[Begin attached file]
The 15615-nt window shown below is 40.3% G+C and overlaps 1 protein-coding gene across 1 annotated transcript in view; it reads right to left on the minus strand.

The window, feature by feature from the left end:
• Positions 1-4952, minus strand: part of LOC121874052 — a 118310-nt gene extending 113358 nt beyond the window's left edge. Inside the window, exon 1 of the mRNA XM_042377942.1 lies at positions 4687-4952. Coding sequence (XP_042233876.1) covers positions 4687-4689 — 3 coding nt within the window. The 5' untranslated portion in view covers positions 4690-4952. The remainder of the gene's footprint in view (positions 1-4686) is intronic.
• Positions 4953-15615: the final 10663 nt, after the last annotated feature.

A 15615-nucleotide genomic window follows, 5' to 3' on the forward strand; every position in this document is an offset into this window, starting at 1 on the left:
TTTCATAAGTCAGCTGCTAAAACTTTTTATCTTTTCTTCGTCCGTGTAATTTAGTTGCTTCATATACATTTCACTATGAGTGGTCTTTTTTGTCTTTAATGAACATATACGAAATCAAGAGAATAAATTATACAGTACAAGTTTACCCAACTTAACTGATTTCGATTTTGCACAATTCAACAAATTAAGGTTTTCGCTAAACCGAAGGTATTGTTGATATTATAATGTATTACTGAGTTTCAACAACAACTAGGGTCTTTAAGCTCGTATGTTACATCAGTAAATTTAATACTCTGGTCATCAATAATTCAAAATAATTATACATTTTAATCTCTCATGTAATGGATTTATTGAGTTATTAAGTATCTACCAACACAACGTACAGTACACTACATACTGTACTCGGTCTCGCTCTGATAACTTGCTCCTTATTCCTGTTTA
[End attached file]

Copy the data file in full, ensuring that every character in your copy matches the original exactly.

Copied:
The 15615-nt window shown below is 40.3% G+C and overlaps 1 protein-coding gene across 1 annotated transcript in view; it reads right to left on the minus strand.

The window, feature by feature from the left end:
• Positions 1-4952, minus strand: part of LOC121874052 — a 118310-nt gene extending 113358 nt beyond the window's left edge. Inside the window, exon 1 of the mRNA XM_042377942.1 lies at positions 4687-4952. Coding sequence (XP_042233876.1) covers positions 4687-4689 — 3 coding nt within the window. The 5' untranslated portion in view covers positions 4690-4952. The remainder of the gene's footprint in view (positions 1-4686) is intronic.
• Positions 4953-15615: the final 10663 nt, after the last annotated feature.

A 15615-nucleotide genomic window follows, 5' to 3' on the forward strand; every position in this document is an offset into this window, starting at 1 on the left:
TTTCATAAGTCAGCTGCTAAAACTTTTTATCTTTTCTTCGTCCGTGTAATTTAGTTGCTTCATATACATTTCACTATGAGTGGTCTTTTTTGTCTTTAATGAACATATACGAAATCAAGAGAATAAATTATACAGTACAAGTTTACCCAACTTAACTGATTTCGATTTTGCACAATTCAACAAATTAAGGTTTTCGCTAAACCGAAGGTATTGTTGATATTATAATGTATTACTGAGTTTCAACAACAACTAGGGTCTTTAAGCTCGTATGTTACATCAGTAAATTTAATACTCTGGTCATCAATAATTCAAAATAATTATACATTTTAATCTCTCATGTAATGGATTTATTGAGTTATTAAGTATCTACCAACACAACGTACAGTACACTACATACTGTACTCGGTCTCGCTCTGATAACTTGCTCCTTATTCCTGTTTA